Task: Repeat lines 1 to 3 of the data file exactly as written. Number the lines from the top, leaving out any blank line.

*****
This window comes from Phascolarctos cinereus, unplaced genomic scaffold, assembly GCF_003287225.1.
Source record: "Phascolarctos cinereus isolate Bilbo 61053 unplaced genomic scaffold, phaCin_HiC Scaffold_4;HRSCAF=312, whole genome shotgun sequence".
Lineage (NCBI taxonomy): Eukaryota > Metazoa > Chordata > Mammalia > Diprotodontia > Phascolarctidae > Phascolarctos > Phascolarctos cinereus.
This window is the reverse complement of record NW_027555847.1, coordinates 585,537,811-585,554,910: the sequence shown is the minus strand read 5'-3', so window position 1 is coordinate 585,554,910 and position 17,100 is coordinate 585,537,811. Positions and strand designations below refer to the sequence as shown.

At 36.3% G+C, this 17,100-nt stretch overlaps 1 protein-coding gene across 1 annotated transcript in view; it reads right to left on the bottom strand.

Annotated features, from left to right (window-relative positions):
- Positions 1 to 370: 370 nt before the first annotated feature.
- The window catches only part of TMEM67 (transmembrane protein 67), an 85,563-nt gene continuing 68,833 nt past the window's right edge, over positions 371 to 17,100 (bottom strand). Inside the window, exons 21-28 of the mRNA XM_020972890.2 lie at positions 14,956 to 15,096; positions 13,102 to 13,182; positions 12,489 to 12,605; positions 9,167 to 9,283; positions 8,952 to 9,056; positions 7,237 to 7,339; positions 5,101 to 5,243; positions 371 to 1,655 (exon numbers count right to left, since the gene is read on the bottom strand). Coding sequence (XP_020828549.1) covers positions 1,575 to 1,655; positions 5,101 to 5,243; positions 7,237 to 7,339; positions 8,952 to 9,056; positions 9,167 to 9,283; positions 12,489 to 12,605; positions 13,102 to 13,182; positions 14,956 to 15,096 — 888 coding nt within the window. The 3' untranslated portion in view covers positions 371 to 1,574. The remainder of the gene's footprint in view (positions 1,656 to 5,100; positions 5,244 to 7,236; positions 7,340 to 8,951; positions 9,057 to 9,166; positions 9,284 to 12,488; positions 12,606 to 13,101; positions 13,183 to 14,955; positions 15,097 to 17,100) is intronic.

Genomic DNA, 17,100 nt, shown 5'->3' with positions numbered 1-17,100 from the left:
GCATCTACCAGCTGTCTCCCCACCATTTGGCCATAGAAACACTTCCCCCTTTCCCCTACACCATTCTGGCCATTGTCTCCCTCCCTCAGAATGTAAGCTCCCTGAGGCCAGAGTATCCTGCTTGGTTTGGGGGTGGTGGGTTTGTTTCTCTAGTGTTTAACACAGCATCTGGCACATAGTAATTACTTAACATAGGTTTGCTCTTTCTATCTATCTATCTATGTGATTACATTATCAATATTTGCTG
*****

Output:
This window comes from Phascolarctos cinereus, unplaced genomic scaffold, assembly GCF_003287225.1.
Source record: "Phascolarctos cinereus isolate Bilbo 61053 unplaced genomic scaffold, phaCin_HiC Scaffold_4;HRSCAF=312, whole genome shotgun sequence".
Lineage (NCBI taxonomy): Eukaryota > Metazoa > Chordata > Mammalia > Diprotodontia > Phascolarctidae > Phascolarctos > Phascolarctos cinereus.